Just 23 weeks into Holli Gorveatt's pregnancy, she gave birth to Link, who weighed in at 1 pound 2 ounces and, right on the edge of viability, stands a 10% chance of normal development. Just as astounding is that Link has an identical twin brother Logan who remains in utero and is growing normally. The unusual situation, which has left Gorveatt both pre- and post-partum at the same time, is the result of twin to twin syndrome, in which the developing fetuses share a placenta and one draws blood from the other, leaving one "bloated" and the other "weak," reports People. The syndrome is fatal 90% of the time, Martin Walker, their doctor and the director of fetal medicine at Evergreen Health Medical Center in Kirkland, Wash., tells ABC News.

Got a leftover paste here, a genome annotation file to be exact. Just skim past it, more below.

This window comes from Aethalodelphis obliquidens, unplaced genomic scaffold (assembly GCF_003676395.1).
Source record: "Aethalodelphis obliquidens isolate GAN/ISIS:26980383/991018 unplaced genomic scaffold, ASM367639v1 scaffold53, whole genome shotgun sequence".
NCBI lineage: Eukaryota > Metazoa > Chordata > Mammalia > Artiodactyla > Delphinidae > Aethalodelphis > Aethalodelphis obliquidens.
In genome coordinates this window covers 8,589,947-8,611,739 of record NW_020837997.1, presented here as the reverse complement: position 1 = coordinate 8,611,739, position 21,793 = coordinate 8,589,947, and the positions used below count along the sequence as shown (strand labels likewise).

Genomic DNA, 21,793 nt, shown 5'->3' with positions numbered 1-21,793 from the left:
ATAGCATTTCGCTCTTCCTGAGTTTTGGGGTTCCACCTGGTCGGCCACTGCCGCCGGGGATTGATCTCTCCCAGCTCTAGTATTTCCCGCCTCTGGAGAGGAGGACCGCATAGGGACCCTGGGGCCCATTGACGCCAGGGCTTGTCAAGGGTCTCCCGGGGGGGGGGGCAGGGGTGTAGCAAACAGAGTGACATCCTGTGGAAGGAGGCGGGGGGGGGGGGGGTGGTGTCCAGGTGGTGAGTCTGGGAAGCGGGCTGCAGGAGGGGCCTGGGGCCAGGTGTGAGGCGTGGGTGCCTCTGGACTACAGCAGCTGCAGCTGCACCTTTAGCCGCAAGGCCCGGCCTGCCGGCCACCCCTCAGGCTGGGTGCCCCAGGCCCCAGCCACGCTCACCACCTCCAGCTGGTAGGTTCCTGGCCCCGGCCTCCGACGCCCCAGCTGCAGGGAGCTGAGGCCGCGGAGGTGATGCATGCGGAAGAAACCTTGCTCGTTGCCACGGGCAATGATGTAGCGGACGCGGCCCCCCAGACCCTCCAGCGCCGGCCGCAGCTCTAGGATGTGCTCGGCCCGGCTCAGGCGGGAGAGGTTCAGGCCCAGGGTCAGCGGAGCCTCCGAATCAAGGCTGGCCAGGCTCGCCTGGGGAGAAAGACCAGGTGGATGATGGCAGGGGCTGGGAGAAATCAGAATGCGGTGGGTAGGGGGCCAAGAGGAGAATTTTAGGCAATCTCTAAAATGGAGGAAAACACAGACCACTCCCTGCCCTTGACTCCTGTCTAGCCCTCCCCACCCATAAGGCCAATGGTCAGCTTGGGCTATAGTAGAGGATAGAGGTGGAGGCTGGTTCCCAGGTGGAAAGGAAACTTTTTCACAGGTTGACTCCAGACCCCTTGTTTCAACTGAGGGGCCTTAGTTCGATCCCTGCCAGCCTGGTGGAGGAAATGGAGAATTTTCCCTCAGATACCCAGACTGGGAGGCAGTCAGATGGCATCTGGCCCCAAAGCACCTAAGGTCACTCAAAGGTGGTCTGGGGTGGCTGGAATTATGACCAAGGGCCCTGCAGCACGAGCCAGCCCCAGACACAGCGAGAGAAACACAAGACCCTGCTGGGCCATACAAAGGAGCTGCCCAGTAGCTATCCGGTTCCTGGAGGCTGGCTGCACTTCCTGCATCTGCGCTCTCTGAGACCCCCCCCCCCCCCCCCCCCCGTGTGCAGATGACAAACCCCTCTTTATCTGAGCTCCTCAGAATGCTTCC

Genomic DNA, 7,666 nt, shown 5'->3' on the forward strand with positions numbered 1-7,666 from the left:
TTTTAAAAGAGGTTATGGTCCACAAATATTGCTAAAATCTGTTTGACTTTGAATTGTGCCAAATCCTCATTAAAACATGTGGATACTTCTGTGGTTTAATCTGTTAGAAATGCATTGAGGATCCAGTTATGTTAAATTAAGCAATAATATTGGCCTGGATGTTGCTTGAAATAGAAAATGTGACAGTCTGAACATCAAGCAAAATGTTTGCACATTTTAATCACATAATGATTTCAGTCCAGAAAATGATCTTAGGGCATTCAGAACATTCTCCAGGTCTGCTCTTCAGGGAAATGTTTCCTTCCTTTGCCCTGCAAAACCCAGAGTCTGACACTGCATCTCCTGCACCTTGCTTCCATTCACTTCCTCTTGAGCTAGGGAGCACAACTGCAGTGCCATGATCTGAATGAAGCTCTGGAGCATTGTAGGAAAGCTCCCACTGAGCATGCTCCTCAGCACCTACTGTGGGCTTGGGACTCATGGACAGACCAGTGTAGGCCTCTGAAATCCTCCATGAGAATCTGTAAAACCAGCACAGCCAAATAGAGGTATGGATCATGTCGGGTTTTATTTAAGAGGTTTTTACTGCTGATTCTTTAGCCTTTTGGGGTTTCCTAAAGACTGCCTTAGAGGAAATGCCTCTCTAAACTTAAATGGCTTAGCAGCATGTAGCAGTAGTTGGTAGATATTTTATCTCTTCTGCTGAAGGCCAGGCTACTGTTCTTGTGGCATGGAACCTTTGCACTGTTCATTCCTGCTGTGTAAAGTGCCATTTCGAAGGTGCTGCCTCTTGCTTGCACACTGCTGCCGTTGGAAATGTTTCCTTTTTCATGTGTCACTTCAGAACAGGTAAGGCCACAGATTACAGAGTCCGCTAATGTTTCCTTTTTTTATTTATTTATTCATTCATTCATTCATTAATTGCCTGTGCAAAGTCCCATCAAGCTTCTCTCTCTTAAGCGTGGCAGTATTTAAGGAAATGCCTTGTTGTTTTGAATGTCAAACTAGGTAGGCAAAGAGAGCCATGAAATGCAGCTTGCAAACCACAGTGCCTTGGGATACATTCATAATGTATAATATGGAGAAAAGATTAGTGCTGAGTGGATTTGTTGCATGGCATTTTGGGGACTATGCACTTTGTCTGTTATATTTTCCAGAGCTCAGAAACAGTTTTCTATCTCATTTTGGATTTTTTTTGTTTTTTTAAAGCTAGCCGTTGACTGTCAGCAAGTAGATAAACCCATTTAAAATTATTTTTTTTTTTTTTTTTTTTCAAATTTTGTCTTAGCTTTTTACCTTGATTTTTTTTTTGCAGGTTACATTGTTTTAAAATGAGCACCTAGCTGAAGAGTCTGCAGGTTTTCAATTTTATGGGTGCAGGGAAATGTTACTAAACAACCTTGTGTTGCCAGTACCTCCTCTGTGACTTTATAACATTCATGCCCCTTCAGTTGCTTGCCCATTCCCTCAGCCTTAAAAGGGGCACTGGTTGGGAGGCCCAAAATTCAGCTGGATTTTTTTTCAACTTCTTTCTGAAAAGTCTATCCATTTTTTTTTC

The twins underwent surgery at 21 weeks gestation in September to divide the placenta, but the pressure the twins put on Gorveatt's cervix led to complications with Link's amniotic sac; Walker was forced to deliver him on Sept. 29. Walker then manually closed her cervix to keep Logan in utero—which he would not have been able to do had he not previously divided the placenta. Link is so small—a "micro" preemie—that he cannot eat on his own or even be held by his parents, who must resort to touching his tiny hand through an incubator. KOMONews reports that Gorveatt is on bed rest, and could be for months: Logan's due date is Jan. 26. She and her husband Nick are almost halfway to their goal of $7,500 on GoFundMe to help cover their mounting bills. (There is new pressure to try to save babies born as early as 22 weeks.)